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Becoming an Urban Ranger

Posted: Wednesday 22nd March 2017 by DevonWildlifeTrust

Kieran Shaw-Flach Active NeighbourhoodsDWT Active Neighbourhoods Project

Kieran Shaw-Flach is Devon Wildlife Trust's first trainee on the Active Neighbourhoods Project in Plymouth. In this blog Kieran explains what the role involves and his experience since starting in January 2017.

Volunteers with Active NeighbourhoodsI have been in my role as a trainee with Active Neighbourhoods since January. So far it has been a great experience, meeting new people and getting to know the nature reserves.

A large part of my time has been spent engaging with local communities, doing practical work on the reserves and running volunteer activities. I have also seen some amazing wildlife like curlew on the Tamar water’s edge, Kingfishers and a Song Thrush at Ernesettle Creek, and for my first time ever a bullfinch!

To give a bit of background, Active Neighbourhoods is a lottery funded project being delivered in partnership by Devon Wildlife Trust and Plymouth City Council. The project is working in five areas of Plymouth, to improve these spaces for people and for wildlife.

Surprising quality of Plymouth's green spaces

Since starting my job one of the things that has surprised me is the quality of some of Plymouth’s green open spaces. Prior to starting this job I didn’t know about some of the amazing reserves dotted around the city. When you visit some of our reserves such as: Budshead Wood, Efford Marsh or Ernesettle Creek it’s really easy to forget that you are in a large, sprawling city! Here in Plymouth we are really lucky to have high quality green spaces right on the doorstep.

Active Neighbourhoods project at DWTEfford Marsh and Budshead Wood have also just recently been as designated County Wildlife Sites! Before taking this job, I didn’t really understand why you need to manage a nature reserve, I thought to myself surely nature manages itself. This is incidentally is true nature does manage itself, but it is also necessary to give nature a hand from time to time. In some of our reserves where all of the trees have been planted at a similar time, the trees are all the same age and there is no age structure. Eventually things will take care of themselves, but this can take time. This is where we come in, to speed things up and to manage the reserves in a way that provides the greatest biodiversity. In the next few months I will be working on my brush cutter and chain saw licenses, so will be able to help more in the hands on management of the reserves. Recently I had a go at hedgelaying, which was really fun!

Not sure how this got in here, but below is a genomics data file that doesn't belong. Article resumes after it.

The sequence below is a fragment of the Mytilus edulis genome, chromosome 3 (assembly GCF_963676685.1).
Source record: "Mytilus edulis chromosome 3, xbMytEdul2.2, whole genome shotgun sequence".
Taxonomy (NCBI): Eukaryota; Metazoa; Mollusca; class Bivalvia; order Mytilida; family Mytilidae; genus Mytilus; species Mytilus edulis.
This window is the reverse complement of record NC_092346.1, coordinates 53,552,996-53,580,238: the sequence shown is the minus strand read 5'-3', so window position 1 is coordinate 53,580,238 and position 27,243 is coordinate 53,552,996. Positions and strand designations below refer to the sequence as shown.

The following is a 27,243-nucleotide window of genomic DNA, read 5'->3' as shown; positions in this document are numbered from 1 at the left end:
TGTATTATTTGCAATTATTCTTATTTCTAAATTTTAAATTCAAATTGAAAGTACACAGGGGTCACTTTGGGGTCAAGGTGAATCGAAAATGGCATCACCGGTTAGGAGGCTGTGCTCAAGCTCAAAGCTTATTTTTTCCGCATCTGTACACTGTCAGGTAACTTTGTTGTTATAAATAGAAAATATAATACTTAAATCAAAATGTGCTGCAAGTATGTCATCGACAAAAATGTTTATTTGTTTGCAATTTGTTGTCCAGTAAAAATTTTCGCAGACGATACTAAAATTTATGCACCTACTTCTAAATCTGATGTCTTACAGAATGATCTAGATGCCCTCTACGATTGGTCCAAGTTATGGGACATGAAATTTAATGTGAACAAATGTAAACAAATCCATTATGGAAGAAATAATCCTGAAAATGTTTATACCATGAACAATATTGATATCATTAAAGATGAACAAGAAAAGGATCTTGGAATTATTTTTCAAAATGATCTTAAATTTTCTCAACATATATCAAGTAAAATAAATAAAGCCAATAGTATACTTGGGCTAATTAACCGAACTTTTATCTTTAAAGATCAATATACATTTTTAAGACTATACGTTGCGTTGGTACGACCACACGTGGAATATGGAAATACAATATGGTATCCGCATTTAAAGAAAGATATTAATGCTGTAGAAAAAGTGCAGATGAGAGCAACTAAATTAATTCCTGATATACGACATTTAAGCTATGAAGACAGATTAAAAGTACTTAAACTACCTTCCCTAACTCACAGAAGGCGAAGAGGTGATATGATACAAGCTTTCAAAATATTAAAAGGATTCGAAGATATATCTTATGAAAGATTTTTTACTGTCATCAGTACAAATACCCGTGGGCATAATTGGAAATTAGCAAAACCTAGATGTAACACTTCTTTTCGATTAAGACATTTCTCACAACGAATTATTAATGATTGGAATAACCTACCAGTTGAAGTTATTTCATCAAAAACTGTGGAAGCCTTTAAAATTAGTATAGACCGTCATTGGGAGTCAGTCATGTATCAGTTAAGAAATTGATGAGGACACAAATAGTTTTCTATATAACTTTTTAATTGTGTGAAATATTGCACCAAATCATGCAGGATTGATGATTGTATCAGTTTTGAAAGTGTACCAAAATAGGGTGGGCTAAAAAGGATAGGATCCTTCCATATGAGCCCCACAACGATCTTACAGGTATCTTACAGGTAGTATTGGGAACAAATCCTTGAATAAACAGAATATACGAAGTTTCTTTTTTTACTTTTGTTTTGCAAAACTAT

Working with the local community

Probably the most rewarding part of the job is working with members of the local community to improve their local green spaces. We planted a fruiting hedge in Ernesettle, and it was incredible to see members of the community pitching in to plant a hedge, which in the coming years they will bear fruit that they can harvest and eat. A local boy had not planted trees before, but by the end of the day said he had planted 27 trees! After two days of planting we were able to see the amazing job that we had done.

Kieran Shaw-Flach Devon Wildlife Trust

On the other hand it can be hard to initially engage people from the local community. For many people getting out, and into a wood can be a daunting step. Persuading people to make that step, can be challenging, initially people can be a bit wary of you as they maybe have a negative perception of the council. But once you get a bit of momentum and people see the work that you are doing, and they also see other members of their community getting involved it gets easier.

The majority of local people I have talked to have been really positive about the work going on in the reserves, and thankful for it. Finding out what concerns local residents have is really important, in community engagement. You need to know what people in that community want and need what the local issues are. If you go in there blindly changing things you can potentially cause more harm than good.

A career as a Ranger

Before taking this job, I knew that I wanted to work in the environmental sector, but I wasn’t quite sure in which area. I now really want to become a Ranger. For me it has an amazing variety in terms of the day to day and also the skill set required to be good at your job. It is a perfect combination of engaging communities, teaching people about the natural world, protecting wildlife and hands on practical conservation.

Find out more

You can read more about Kieran's experiences on the Active Neighbourhoods Project on his personal blog, 'Becoming an Urban Ranger'.

Read DevonWildlifeTrust's latest blog entries.


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